Updated: Aug 6
The village pub was a real institution in the '60's and '70's. 'spoons has done a brilliant job recently at revitalising town pubs - but it cannot compete with traditional village old-fashioned pubs.
Back in the day, I used to run to the bus station at The Newark, Leicester (where Richard lll was displayed after being killed on Bosworth Field) from work, just in time for the 5.15pm to Blaby. (BTW, '5.15' is a great track on The Who album, 'Who's Next? Their best album by far.) Anyway, the Midland Red double-decker 'L27' would drop me right outside my door on Lutterworth Road - if it was lucky - but I would hop off at The Bull's Head, the stop before. Roy Smith ran the pub then. Remember him? And his German wife, Bruni? He was a true professional. He would only be seen in a clean shirt, waistcoat, trousers - and bow tie. His well-groomed moustache completed the picture. Roy - you were a real gent!
Back to the point - the bus would arrive a few minutes after opening time at 5.30pm. The windows would be open, too, to 'air' the place. Thankfully, not too much. My pal and workmate at the time - 'Jinksy' (whatever happened to him?) - would walk into an empty pub, order a couple of pints, before picking up the darts for a few games before heading home for tea. Tea was at 6.20pm - -ish.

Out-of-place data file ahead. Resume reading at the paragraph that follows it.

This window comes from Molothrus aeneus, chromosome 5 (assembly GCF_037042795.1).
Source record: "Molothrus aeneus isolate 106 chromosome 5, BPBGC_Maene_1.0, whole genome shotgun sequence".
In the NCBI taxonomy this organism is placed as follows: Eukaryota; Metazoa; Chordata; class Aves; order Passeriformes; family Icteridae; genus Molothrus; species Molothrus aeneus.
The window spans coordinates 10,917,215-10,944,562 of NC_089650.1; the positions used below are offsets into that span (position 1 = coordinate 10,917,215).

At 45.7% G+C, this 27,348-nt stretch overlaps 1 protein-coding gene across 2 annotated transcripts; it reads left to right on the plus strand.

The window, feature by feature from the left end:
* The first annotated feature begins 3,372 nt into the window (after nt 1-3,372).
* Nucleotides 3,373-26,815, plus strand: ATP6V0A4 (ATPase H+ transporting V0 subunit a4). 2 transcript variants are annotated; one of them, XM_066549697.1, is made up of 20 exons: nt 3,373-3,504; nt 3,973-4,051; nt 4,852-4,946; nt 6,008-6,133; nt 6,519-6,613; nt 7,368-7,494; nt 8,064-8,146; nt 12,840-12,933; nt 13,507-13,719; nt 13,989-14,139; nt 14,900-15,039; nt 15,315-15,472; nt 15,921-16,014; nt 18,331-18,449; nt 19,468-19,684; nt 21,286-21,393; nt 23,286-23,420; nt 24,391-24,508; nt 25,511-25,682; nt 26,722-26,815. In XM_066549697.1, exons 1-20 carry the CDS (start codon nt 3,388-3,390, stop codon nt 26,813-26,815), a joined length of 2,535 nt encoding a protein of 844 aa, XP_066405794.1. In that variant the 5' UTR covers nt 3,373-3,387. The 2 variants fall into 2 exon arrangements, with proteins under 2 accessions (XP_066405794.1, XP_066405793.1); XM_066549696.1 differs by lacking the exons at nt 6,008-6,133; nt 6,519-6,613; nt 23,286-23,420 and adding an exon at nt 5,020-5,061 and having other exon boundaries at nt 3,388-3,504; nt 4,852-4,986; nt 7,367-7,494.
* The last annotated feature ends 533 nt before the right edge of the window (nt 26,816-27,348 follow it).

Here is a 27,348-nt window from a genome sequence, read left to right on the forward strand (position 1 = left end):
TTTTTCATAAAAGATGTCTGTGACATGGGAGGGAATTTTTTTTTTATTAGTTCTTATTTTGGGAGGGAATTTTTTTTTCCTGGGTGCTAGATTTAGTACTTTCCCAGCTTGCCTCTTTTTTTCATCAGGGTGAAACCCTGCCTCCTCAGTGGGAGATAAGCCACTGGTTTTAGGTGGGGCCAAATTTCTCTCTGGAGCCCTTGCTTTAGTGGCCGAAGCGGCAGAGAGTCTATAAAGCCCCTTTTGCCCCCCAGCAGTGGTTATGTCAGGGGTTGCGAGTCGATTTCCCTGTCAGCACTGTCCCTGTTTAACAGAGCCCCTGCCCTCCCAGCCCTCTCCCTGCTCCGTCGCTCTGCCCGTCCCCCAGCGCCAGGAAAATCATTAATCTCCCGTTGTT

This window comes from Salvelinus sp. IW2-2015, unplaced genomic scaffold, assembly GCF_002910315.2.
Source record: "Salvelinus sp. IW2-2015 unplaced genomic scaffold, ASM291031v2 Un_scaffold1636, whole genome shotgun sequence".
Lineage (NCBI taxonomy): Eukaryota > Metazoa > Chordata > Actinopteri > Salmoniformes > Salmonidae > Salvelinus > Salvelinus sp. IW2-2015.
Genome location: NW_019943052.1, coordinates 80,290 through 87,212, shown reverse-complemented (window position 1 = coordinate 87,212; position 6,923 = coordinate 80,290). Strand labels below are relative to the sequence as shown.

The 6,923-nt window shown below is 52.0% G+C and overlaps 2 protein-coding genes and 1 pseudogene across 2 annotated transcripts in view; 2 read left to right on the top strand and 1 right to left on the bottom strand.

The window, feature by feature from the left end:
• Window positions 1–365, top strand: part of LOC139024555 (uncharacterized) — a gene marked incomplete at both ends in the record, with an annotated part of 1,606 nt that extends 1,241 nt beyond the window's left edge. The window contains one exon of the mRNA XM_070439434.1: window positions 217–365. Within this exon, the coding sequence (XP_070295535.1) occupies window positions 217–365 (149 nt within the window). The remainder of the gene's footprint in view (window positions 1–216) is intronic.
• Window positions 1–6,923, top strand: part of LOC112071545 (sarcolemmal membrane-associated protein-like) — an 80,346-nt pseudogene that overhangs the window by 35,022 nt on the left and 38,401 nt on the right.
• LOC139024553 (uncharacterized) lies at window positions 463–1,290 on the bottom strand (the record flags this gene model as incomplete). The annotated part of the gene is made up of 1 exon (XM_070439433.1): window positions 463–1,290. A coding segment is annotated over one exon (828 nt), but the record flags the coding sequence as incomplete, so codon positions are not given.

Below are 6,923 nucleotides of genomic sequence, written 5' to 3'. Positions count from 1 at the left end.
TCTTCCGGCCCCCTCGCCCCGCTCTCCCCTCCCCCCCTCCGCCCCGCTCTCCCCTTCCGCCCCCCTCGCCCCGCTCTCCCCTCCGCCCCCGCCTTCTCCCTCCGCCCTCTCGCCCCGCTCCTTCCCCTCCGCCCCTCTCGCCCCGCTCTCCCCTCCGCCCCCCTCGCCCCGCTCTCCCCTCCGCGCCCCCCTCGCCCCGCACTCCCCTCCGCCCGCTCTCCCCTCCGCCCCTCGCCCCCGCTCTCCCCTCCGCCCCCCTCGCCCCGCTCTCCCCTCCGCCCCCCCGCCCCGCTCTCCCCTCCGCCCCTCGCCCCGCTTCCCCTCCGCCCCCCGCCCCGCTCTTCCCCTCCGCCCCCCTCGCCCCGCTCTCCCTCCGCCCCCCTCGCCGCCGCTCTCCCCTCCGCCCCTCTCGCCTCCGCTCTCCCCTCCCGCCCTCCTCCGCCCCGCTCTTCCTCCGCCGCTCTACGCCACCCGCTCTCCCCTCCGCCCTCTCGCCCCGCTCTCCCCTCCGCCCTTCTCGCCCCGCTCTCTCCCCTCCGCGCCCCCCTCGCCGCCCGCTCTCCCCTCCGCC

That was because dad would arrive home from work at 6.15pm - after a nine hour day in the factory in Aylestone, having clocked in at 8 am. He was a foreman in a hosiery factory.
But back to the SMELL. It filled the nostrils with a familiarity that was one of the many sights, sounds and... you guessed it ... you could rely on. Good old-fashioned stale beer and fags - deeply steeped into the carpet. (At least in the Lounge, it was a harder job for the smells to penetrate the lino in the Bar. But they managed.)
Pubs opened at lunch-times then. Jinksy and I would often frequent town pubs for a cheese cob (that's cheese roll for you Southerners) and a game of darts. We had no idea what happened in our village pub at lunch-time then - anyway, it's the midlands we're talking about, so lunch-time was actually dinner-time.
(S'funny. Even Southerners talk about school 'dinners' - not lunches. How do you explain that?)
Mum (or 'mam' as we called them in those days) would ignore the fact I had been to the pub already. But she knew. As long as I was in before dad, that was OK. I lived just 5 minutes walk from The Bull, so I always got home in time.
Sometimes - no, correction, quite often - I would go for another session after tea, meeting Jinksy and a few others at 'half eight' for two hours before closing time.
It was great - with darts, cards, dominoes - but NO pool, juke box or gaming machines as a distraction. AND NO MOBILE PHONES! Ah, bliss!
And - bearing in mind it was now three hours since my first visit - there was no smell.
But that was OK. I had already had my 'fix'!
P.S. If YOU, Dear Reader, fancy a 'fix' of a story based in the mid-sixties to mid-seventies - with a mystical/romantic edge to it - Dark Eyes.
It's the prequel to my new novel available on Amazon, in Kindle and paperback version - Finding Rose.